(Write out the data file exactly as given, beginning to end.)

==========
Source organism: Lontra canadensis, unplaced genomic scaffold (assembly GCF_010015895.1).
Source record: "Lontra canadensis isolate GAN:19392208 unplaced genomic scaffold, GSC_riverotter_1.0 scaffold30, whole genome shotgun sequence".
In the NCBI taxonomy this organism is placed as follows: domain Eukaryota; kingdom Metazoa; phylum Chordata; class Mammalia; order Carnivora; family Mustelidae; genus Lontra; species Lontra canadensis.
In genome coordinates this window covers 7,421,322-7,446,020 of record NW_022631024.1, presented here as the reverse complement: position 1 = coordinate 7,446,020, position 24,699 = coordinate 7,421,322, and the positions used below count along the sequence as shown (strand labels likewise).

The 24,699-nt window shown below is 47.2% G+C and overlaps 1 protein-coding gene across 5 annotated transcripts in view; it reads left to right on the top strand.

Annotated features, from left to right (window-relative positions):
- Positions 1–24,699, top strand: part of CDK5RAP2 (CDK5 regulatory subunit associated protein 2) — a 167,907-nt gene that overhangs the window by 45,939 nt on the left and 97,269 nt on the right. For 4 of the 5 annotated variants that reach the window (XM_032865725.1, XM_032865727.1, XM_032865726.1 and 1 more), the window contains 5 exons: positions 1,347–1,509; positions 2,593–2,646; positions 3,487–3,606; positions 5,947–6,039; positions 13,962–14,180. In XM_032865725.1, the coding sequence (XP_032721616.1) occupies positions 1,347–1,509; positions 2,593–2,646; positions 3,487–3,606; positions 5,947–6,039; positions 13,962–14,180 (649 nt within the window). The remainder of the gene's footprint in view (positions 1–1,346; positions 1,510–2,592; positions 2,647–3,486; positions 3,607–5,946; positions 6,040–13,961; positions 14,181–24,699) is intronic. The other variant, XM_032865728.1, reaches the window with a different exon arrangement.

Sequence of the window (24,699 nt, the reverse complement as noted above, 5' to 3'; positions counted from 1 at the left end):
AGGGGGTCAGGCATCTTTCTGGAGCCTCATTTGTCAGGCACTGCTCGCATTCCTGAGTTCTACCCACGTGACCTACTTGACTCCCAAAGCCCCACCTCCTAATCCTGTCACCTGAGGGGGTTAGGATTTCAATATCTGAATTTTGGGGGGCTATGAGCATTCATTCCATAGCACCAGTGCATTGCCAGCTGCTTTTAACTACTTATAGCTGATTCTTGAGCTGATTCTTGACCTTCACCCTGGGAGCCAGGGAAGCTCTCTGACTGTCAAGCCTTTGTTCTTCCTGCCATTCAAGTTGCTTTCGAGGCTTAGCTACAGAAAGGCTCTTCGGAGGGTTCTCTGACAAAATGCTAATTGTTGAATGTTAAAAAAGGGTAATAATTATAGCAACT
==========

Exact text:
Source organism: Lontra canadensis, unplaced genomic scaffold (assembly GCF_010015895.1).
Source record: "Lontra canadensis isolate GAN:19392208 unplaced genomic scaffold, GSC_riverotter_1.0 scaffold30, whole genome shotgun sequence".
In the NCBI taxonomy this organism is placed as follows: domain Eukaryota; kingdom Metazoa; phylum Chordata; class Mammalia; order Carnivora; family Mustelidae; genus Lontra; species Lontra canadensis.
In genome coordinates this window covers 7,421,322-7,446,020 of record NW_022631024.1, presented here as the reverse complement: position 1 = coordinate 7,446,020, position 24,699 = coordinate 7,421,322, and the positions used below count along the sequence as shown (strand labels likewise).

The 24,699-nt window shown below is 47.2% G+C and overlaps 1 protein-coding gene across 5 annotated transcripts in view; it reads left to right on the top strand.

Annotated features, from left to right (window-relative positions):
- Positions 1–24,699, top strand: part of CDK5RAP2 (CDK5 regulatory subunit associated protein 2) — a 167,907-nt gene that overhangs the window by 45,939 nt on the left and 97,269 nt on the right. For 4 of the 5 annotated variants that reach the window (XM_032865725.1, XM_032865727.1, XM_032865726.1 and 1 more), the window contains 5 exons: positions 1,347–1,509; positions 2,593–2,646; positions 3,487–3,606; positions 5,947–6,039; positions 13,962–14,180. In XM_032865725.1, the coding sequence (XP_032721616.1) occupies positions 1,347–1,509; positions 2,593–2,646; positions 3,487–3,606; positions 5,947–6,039; positions 13,962–14,180 (649 nt within the window). The remainder of the gene's footprint in view (positions 1–1,346; positions 1,510–2,592; positions 2,647–3,486; positions 3,607–5,946; positions 6,040–13,961; positions 14,181–24,699) is intronic. The other variant, XM_032865728.1, reaches the window with a different exon arrangement.

Sequence of the window (24,699 nt, the reverse complement as noted above, 5' to 3'; positions counted from 1 at the left end):
AGGGGGTCAGGCATCTTTCTGGAGCCTCATTTGTCAGGCACTGCTCGCATTCCTGAGTTCTACCCACGTGACCTACTTGACTCCCAAAGCCCCACCTCCTAATCCTGTCACCTGAGGGGGTTAGGATTTCAATATCTGAATTTTGGGGGGCTATGAGCATTCATTCCATAGCACCAGTGCATTGCCAGCTGCTTTTAACTACTTATAGCTGATTCTTGAGCTGATTCTTGACCTTCACCCTGGGAGCCAGGGAAGCTCTCTGACTGTCAAGCCTTTGTTCTTCCTGCCATTCAAGTTGCTTTCGAGGCTTAGCTACAGAAAGGCTCTTCGGAGGGTTCTCTGACAAAATGCTAATTGTTGAATGTTAAAAAAGGGTAATAATTATAGCAACT